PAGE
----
Thies D, Herzog A. New information on Dapedium Leach 1822 (Actinopterygii, Semionotiformes). In: Arratia G, Schultze H P, eds. Mesozoic Fishes 2—Systematics and Fossil record. München, Germany, München: Verlag Dr. Friedrich Pfeil, 1999. 143–152Google Scholar
  43. 43.
    Drucker E G, Lauder G V. Wake dynamics and locomotor function in fishes: Interpreting evolutionary patterns in pectoral fin design. Integr Compar Biol, 2002, 42: 997–1008CrossRefGoogle Scholar
  44. 44.
    Standen E M, Lauder G V. Dorsal and anal fin function in bluegill sunfish Lepomis macrochirus: Three-dimensional kinematics during propulsion and maneuvering. J Exp Biol, 2005, 208: 2753–2763CrossRefGoogle Scholar
  45. 45.
    Lombardo C, Tintori A. New perleidiforms from the Triassic of the Southern Alps and the revision of Serrolepis from the Triassic of Württemberg (Germany). In: Arratia G, Tintori A, eds. Mesozoic Fishes 3—Systematics, Paleoenvironments and Biodiversity. München, Germany, München: Verlag Dr. Friedrich Pfeil, 2004. 179–196Google Scholar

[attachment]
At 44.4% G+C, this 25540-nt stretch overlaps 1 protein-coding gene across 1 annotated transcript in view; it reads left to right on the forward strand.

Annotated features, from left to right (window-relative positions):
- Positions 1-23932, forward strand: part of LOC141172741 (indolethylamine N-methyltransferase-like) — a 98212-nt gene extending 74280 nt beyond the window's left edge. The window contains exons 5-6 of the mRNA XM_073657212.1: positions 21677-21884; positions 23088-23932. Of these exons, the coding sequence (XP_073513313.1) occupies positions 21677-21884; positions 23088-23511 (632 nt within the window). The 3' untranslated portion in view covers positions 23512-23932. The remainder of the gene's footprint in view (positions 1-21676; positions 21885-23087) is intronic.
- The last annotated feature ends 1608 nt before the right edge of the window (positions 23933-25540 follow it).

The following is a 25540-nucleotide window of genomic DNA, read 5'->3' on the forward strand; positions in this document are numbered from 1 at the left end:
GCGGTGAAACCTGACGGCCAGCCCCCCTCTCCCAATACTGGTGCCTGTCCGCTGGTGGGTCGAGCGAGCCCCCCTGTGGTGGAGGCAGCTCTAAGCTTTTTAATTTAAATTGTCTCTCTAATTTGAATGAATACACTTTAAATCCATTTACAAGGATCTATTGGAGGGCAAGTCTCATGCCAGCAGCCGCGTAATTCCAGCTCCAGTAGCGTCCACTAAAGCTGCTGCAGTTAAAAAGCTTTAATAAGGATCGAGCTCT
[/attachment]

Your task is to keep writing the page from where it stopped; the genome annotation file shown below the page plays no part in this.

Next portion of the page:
46. 46.
    Ruehl C B, Shervette V, Dewitt T J. Replicated shape variation between simple and complex habitats in two estuarine fishes. Biol J Linn Soc, 2011, 103: 147–158CrossRefGoogle Scholar

Copyright information

© The Author(s) 2011

Open Access This article is distributed under the terms of the Creative Commons Attribution License which permits any use, distribution and reproduction in any medium, provided the original author(s) and source are credited.

Authors and Affiliations

  1. 1.Key Laboratory of Evolutionary Systematics of Vertebrates, Institute of Vertebrate Paleontology and PaleoanthropologyChinese Academy of SciencesBeijingChina

Personalised recommendations